The official placed her pen on the pad in front of her, raised her right hand to her glasses and slowly lowered them towards the tip of her wide and bulbous nose. Lowering her head, her chin resting on her chest, she raised her eyes over her glasses and stared into my eyes. “Vous voulez dire que vous ne pouvez pas payer ce que vous devez juste titre la République de France?” (“You mean you cannot pay what you rightly owe the Republic of France?”) I glanced at de Gaulles’s portrait. I explained through my newfound American friend previous calls home had been much cheaper. The official glared at me, then, in a loud resonating voice she called for the security guard. “I don’t think she’s happy Aussie Boy!” drawled my friend.

 

The security guard moved to the counter and looked to the official for guidance. She pointed at me, her arm outstretched like an archer taking aim. “Il ne peut pas payer,” (“He can’t pay”)  she stated firmly. The guard grabbed  my arm. The official by now had left the counter and approached the guard, her arms flailing as she recounted the event emphasized the seriousness of the predicament I was in. “If you are unable to pay the account the official says she has no hesitation but to call the gendarmerie,” my friend informed me; then she winked, “things don’t look too good Aussie Boy.” The Aussie Boy thing was beginning to grate and get on my nerves.  I began to realize the seriousness of my situation.

 

I explained I had travellers cheques at the Youth Hostel where I was staying. The official shook her head slowly from side to side. The security guard still holding me showed some initiative and pointed to my watch and the camera hanging around my neck. His finger beckoned me to hand them over.  The official examined both items closely, shrugged her shoulders then reluctantly nodded. After a short discussion it was explained my goods would be returned once my bill was paid.

 

A quick heartfelt thank you to my new found American friend (I should have asked for her contact details but I was too flustered!)  I turned and made my way out of the building.

 

Instead of being relieved by this outcome, it only compounded my problems further. It was late afternoon and I had about two hours to complete my transactions. And the Youth Hostel was a quite a distance away.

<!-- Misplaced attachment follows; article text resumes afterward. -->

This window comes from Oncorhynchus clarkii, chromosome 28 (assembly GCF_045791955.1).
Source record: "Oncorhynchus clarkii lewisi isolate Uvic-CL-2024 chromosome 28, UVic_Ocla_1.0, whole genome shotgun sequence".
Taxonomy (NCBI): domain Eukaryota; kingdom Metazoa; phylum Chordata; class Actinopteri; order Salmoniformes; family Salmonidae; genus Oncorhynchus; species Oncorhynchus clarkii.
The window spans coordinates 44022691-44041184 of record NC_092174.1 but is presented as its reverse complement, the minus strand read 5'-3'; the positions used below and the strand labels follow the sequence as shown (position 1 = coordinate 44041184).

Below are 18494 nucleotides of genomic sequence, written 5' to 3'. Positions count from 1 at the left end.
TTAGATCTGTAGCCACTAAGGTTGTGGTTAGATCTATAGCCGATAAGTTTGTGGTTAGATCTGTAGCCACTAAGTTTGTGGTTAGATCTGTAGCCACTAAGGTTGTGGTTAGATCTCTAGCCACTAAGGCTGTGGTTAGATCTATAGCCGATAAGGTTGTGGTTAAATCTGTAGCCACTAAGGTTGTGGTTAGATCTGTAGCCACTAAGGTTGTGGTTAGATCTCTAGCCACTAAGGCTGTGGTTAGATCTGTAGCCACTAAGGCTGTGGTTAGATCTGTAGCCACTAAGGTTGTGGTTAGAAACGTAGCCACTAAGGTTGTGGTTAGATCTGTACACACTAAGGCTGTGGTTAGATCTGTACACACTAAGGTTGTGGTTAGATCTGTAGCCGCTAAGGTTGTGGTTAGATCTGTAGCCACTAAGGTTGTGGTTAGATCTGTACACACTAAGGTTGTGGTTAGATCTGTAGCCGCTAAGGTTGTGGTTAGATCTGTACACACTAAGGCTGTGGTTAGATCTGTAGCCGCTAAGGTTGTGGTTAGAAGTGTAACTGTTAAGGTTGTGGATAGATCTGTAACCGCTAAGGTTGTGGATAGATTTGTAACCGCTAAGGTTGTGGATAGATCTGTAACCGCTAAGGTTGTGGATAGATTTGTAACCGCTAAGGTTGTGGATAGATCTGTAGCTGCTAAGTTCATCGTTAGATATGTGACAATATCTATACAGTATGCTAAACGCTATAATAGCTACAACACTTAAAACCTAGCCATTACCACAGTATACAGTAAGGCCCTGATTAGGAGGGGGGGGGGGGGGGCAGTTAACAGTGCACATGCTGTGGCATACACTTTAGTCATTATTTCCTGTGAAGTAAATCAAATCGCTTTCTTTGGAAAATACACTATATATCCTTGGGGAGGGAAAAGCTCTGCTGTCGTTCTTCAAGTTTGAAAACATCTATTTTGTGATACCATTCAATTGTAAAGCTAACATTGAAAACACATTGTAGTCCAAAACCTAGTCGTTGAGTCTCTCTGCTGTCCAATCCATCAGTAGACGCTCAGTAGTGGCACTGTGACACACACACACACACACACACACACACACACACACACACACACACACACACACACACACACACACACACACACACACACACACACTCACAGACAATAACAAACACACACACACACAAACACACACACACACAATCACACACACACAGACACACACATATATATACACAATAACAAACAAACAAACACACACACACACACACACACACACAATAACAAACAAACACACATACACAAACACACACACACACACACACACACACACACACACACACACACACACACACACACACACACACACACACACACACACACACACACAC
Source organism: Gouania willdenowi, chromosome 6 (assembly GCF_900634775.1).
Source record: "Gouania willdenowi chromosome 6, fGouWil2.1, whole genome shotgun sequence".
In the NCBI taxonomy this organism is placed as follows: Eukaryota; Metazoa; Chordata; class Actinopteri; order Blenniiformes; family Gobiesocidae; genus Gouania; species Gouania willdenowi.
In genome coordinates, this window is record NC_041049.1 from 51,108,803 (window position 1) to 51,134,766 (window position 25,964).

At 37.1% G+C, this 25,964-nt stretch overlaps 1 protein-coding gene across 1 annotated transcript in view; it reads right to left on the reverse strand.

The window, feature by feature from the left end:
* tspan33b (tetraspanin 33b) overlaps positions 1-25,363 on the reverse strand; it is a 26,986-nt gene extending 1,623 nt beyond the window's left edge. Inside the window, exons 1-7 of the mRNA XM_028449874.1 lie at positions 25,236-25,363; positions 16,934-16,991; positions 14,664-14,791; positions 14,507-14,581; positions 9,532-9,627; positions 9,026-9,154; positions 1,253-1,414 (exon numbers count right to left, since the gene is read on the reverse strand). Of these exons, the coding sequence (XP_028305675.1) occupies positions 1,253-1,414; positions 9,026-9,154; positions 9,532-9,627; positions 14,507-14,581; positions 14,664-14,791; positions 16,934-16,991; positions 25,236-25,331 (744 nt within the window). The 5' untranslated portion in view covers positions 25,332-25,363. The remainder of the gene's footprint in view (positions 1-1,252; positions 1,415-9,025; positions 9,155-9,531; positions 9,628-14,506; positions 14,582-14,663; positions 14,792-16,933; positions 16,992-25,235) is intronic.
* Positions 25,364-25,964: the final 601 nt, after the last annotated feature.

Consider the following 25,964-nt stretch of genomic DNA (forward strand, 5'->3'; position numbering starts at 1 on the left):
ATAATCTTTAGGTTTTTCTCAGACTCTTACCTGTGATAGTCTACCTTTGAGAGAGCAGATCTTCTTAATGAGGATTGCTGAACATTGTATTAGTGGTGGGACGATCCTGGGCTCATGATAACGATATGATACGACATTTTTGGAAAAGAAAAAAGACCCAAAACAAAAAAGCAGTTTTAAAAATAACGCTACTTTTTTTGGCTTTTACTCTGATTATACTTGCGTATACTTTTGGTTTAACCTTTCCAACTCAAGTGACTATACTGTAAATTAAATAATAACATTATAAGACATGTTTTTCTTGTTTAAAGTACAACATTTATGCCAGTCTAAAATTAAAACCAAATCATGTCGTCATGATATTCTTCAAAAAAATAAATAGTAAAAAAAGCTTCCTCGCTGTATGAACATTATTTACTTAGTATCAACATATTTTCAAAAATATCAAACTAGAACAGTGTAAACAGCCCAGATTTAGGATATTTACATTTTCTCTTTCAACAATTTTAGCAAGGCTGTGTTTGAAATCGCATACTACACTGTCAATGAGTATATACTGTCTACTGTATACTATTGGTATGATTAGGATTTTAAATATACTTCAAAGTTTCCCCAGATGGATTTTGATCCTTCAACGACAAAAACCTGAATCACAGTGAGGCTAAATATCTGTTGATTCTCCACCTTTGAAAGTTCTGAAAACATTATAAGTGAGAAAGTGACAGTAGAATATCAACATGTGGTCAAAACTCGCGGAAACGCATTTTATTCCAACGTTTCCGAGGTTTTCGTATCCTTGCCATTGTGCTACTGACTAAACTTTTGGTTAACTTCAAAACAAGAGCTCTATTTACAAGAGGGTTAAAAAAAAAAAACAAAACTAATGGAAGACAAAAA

I rushed to the nearby Metro. Gasping, I wished I had never taken up smoking. Thankfully there was no queue. I purchased my ticket.  Down the steps, a quick sprint to platform two, where, lo and behold, the French Railways had a train waiting for me.  Thanks were quietly given. Slumped in my seat I caught my breath and counted the stations to my stop.  Recovered, I took the stairs two at a time to ground level, found my bearings, as the soixante-deux bus was pulling in to the stop. I could not believe my luck. The hostel was only a kilometre down the road.

 

Ross was writing a letter as I burst into the room. Frantically I searched for  a cheque in my bag. I asked Ross the time, swore and breathlessly blurted, “Don’t worry about carrying your bags tomorrow!” A wide-eyed Ross stared open mouthed as I rushed from the room. I had one hour left.

 

Thankfully the French Transport system and the gods were still in harmony with me as I reached the Bureau de Poste with minutes to spare before closing time. And like de Gaulle making his triumphant return to Paris, I held my head high as I strolled boldly to the counter, and smiling broadly I presented my cheque for payment. “Madame ma dette est payée. Merci.” (“Madam, my debt is paid”) With my camera and watch returned, Aussie Boy turned and left the building.

 

Nearly fifty years on I wonder why I didn’t ask the American girl to lend me the money and pay her back later rather than all the hassle I had to go through.

 

Naïve young travellers do not always think and act rationally I can now say with the advantage of hindsight!

 

More from Col Ritchie can be read Here

 

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About Colin Ritchie

Retired teacher who enjoys following the Bombers, listening to music especially Bob Dylan, reading, and swimming.

Comments

  1. Daryl Schramm says

    Great read Colin. Now we have the 80s and the 70s covered hopefully someone can cover a 90s overseas officialdom event. I suspect a 60s personal experience may also be possible, but unlikely. Interesting parallel with upsetting the Republic of France by an individual in the 70s and at government level recently.

  2. Wayne Matthews says

    An outstanding recollection of your encounters in Paris CGR. So precise describing your observations and the perilous circumstances you had to extricate yourself from. I struggle to remember what I did yesterday yet alone fifty years ago. I am intrigued though you recognised the brand of cigarettes an elderly man was smoking along with the colour of his beret.
    I do have a question as one or two comments seem contrary to your often preferred topic for discussion. I read you described, quite thoroughly, the Post Office employee as, “She was a stout, robust and imposing looking woman. Her long dark hair was immaculately parted down the middle and tied neatly in a bun at the nape of her neck. Her tight-fitting cream blouse battled to contain her bulging breasts, while a wide belt fitted with a large silver buckle was looped into her woollen pleated skirt”. Yet, the lass that noticed your predicament, all you mention is “…purred a slow drawling gorgeous drop-dead blonde all American girl”.

    So was your flustered state caused by who you should now ask to take for coffee, or by the prospect of an Essendon suspension as a consequence of the Windy Hill brawl??

  3. Quite the adventure Col.

    We might have to rename you Papillon!